OF HAWAII will be renamed the Norwegian Jade, reflagged
and redeployed to Europe in 2008, NCL Corp. said. The company said
that its 2006 losses were caused by downward pricing pressure in
the Hawaii market following the addition of the Pride of Hawaii to
the fleet last summer, combined with an increase in foreign-flag
competition in the market. The company said the withdrawal would be
temporary. "We take this action with regret, but sure in the
knowledge that a temporary retrenchment is the right thing to do
for the good of the business and the good of Hawaii in the long
run," CEO Colin Veitch said.
NORWEGIAN JADE will be reflagged into the Bahamas registry
during a wetdock in Honolulu, where the ship will be fitted with a
casino and new hull artwork. It will sail 12-, 13- and 14-day
eastern and western Mediterranean cruises, sailing from Barcelona,
Istanbul and Athens; it will then reposition to Southampton,
England, for a series of cruises to the Mediterranean, North Cape,
Western Europe and the British Isles. The ship will offer a series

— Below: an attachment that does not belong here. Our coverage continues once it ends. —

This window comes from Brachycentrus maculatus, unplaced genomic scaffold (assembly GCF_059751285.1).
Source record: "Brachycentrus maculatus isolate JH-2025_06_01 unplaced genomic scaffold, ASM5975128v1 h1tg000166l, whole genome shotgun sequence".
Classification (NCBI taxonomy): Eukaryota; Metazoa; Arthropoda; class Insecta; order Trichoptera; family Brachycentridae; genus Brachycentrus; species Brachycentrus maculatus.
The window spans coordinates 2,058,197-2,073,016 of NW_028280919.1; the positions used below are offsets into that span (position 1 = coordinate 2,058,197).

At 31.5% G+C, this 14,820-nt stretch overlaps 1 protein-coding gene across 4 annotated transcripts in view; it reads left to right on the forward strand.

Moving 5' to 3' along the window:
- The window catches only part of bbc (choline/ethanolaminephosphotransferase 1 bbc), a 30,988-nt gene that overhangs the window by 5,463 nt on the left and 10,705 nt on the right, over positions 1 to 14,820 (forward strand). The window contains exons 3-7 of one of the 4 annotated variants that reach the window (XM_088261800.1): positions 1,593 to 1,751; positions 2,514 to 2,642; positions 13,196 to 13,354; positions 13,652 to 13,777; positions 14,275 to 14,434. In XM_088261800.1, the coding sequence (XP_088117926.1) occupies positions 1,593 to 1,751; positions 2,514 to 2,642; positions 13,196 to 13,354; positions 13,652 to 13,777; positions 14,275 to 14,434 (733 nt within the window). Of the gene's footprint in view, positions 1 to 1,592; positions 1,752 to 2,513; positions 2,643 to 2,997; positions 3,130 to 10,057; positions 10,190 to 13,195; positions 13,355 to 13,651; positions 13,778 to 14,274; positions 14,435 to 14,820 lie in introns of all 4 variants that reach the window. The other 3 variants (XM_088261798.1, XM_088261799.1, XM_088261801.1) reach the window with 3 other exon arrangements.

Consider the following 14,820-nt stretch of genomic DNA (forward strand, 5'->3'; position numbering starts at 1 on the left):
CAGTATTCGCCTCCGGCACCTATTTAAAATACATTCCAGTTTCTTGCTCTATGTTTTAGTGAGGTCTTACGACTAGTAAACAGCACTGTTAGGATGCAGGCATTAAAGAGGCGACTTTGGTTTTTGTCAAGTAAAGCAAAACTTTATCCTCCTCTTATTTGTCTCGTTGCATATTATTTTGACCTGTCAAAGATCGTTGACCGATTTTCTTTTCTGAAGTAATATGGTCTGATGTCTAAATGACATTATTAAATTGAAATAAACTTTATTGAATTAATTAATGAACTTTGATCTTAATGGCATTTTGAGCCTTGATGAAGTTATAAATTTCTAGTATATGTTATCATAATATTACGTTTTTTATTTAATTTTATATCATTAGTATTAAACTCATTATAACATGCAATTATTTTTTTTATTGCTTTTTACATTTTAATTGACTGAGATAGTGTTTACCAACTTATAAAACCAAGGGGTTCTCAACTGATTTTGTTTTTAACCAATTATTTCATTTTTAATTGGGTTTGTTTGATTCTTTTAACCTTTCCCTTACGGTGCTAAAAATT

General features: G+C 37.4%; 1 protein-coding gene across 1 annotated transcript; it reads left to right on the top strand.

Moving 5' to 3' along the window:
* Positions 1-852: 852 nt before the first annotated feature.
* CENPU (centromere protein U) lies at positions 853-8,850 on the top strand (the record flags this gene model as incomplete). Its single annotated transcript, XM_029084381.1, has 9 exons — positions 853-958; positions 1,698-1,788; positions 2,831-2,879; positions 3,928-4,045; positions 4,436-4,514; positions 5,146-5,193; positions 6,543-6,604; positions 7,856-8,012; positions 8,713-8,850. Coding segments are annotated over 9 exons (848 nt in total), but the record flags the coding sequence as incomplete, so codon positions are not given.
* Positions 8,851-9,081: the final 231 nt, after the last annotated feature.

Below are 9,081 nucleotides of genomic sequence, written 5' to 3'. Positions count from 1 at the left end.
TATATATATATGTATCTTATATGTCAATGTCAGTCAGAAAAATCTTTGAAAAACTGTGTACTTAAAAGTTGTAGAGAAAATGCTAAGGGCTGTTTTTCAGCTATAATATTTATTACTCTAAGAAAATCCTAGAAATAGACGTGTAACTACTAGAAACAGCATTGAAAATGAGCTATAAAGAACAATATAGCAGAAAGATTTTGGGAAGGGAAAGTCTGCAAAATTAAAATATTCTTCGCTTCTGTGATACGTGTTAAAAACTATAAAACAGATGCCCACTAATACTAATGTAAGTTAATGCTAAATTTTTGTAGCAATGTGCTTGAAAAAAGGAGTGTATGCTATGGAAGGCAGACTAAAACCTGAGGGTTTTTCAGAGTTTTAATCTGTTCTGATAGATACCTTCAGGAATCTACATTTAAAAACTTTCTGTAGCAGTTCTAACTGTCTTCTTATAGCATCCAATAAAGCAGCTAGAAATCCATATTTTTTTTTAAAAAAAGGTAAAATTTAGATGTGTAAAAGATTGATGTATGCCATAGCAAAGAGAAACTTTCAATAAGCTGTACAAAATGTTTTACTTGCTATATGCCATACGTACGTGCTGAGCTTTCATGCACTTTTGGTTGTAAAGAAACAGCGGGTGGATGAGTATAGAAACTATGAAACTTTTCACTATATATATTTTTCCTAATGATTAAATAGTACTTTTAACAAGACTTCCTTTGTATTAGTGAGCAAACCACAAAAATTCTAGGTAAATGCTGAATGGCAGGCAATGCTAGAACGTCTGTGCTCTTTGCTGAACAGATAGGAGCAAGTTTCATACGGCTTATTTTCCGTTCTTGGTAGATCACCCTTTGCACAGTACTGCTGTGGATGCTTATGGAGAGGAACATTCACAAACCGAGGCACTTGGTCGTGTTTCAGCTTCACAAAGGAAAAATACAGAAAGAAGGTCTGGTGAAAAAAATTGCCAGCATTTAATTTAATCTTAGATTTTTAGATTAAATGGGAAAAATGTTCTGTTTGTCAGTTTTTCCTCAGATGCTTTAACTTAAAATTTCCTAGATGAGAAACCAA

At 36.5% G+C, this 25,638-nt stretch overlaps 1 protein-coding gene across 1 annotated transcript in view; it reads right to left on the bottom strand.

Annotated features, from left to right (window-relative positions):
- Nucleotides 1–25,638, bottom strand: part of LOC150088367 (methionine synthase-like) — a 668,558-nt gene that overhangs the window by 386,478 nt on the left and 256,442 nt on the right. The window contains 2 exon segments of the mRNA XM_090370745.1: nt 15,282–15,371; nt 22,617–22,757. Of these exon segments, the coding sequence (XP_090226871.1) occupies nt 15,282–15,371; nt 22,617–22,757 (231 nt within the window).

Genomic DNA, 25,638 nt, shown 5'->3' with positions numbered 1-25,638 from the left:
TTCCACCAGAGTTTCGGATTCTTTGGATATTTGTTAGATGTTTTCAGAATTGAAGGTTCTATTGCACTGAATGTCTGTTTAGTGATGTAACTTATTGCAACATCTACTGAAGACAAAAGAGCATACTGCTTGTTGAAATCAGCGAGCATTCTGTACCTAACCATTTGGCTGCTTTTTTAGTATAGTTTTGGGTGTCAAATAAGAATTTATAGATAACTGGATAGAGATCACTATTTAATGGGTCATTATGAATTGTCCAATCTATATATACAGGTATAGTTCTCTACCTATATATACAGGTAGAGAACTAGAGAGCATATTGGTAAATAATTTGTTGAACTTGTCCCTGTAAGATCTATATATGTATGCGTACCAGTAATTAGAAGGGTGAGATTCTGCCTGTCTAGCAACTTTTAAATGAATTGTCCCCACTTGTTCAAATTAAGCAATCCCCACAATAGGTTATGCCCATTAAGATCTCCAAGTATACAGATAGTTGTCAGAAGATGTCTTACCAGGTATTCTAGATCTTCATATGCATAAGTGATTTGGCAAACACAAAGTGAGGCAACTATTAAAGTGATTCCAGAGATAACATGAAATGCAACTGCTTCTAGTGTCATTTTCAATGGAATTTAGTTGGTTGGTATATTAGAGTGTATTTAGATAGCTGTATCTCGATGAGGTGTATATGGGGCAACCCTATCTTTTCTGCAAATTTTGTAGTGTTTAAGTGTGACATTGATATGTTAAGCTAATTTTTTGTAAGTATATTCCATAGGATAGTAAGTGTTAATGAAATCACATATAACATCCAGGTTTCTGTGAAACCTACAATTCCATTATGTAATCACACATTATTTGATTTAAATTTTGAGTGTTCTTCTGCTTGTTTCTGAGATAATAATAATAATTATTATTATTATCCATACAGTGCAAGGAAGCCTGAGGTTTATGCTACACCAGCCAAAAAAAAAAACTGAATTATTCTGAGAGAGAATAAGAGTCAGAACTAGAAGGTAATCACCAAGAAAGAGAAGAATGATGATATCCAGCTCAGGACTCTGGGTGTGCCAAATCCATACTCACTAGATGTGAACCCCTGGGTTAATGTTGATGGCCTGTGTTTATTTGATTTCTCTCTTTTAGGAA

of sailings designed specifically for the U.K. market, NCL said.
The Jade will be joined in Europe by the Norwegian Gem, which will
sail western Mediterranean cruises from Barcelona, and the
Norwegian Jewel, which will sail in the Baltic region from Dover,
CORP. COO Howard Frank discussed the cruise conglomerate's
international growth plans during the company's annual shareholder
meeting Monday in Southampton. Carnival plans to grow its
international business to about 40% of its total business, from the
current 30%, by 2010, Frank said. "While North America is our
largest market, we have intensified our efforts at growing our
European business, both through strategic alliances with existing
travel companies ... as well as an aggressive newbuilding program."
U.K. Carnival has about $11 billion in newbuilds on the books for
its brands: Eight ships will go to North American cruise brands,
and 12 vessels will go to Europe-based brands and
CRUISE LINES is planning to lengthen the Norwegian Crown
by about 100 feet when it takes possession of the ship in
September. The vessel is currently operated by Norwegian Cruise
Line. Fred. Olsen said it would lengthen the ship at Blohm + Voss
shipyard in Hamburg, Germany, by adding a section that would
increase the ship's public areas and add about 350 berths. The
newly expanded vessel will be renamed the Balmoral and be
inaugurated in January in Dover.
CLARIFICATION: 2008 will mark the second
year that Royal Caribbean will homeport in Norfolk, Va., but the
first year that the Grandeur of the Seas will sail from Norfolk.
The Grandeur will replace the Empress of the Seas, which sails from
Norfolk this year.
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